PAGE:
Instead of me telling you about real-time viability and cytotoxicity assays from Promega, here is an example of their use in Tox21 chemical compound library research.

What is the Tox21 compound library?
As described in the article by Hsieh, J-H. et al. (2017) in PLOS One:
“The Toxicology in the 21st Century (Tox21) program is a federal collaboration among the National Institutes of Health, including the National Toxicology Program (NTP) at the National Institute of Environmental Health Sciences and the National Center for Advancing Translational Sciences, the Environmental Protection Agency, and the Food and Drug Administration. Tox21 researchers utilize a screening method called high throughput screening (HTS) that uses automated methods to quickly and efficiently test chemicals for activity across a battery of assays that target cellular processes. These assays are useful for rapidly evaluating large numbers of chemicals to provide insight on potential human health effects.” Continue reading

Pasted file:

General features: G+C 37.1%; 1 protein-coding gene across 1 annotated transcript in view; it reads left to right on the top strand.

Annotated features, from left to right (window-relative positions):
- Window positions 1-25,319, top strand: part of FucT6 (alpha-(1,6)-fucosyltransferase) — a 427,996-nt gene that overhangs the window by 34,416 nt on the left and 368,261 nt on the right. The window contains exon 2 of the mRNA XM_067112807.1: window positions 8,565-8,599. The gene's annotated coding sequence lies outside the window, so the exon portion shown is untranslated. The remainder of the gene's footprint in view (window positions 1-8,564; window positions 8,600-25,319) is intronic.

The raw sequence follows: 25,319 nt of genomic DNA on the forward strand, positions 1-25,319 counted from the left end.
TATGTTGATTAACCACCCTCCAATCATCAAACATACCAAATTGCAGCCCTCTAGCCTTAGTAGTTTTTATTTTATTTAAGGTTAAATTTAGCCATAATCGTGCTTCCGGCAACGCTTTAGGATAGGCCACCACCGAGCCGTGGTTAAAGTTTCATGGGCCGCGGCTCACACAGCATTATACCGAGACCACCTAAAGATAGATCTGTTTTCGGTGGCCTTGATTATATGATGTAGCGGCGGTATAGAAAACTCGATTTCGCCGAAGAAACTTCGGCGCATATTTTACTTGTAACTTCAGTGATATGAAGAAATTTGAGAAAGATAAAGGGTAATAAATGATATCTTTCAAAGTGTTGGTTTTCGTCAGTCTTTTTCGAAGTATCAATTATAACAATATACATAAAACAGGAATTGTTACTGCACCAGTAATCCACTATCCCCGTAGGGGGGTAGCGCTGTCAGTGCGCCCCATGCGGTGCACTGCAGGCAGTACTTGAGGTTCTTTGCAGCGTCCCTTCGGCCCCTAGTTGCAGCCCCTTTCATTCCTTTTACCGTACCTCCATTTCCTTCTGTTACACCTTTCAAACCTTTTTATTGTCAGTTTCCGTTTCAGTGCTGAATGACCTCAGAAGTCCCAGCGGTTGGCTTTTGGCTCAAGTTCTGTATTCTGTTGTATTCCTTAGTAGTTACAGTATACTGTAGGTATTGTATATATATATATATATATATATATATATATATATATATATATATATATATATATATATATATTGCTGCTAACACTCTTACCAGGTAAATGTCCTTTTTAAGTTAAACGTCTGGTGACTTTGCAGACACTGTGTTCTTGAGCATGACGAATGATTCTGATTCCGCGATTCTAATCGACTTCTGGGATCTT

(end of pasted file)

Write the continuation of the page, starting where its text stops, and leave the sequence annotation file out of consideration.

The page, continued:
Real-Time Analysis for Cell Viability, Cytotoxicity and Apoptosis: What Would You Do with More Data from One Sample?

You are studying the effects of a compound(s) on your cells. You want to know how the compound affects cell health over a period of hours, or even days. Real-time assays allow you to monitor cell viability, cytotoxicity and apoptosis continuously, to detect changes over time.

Why use a real-time assay?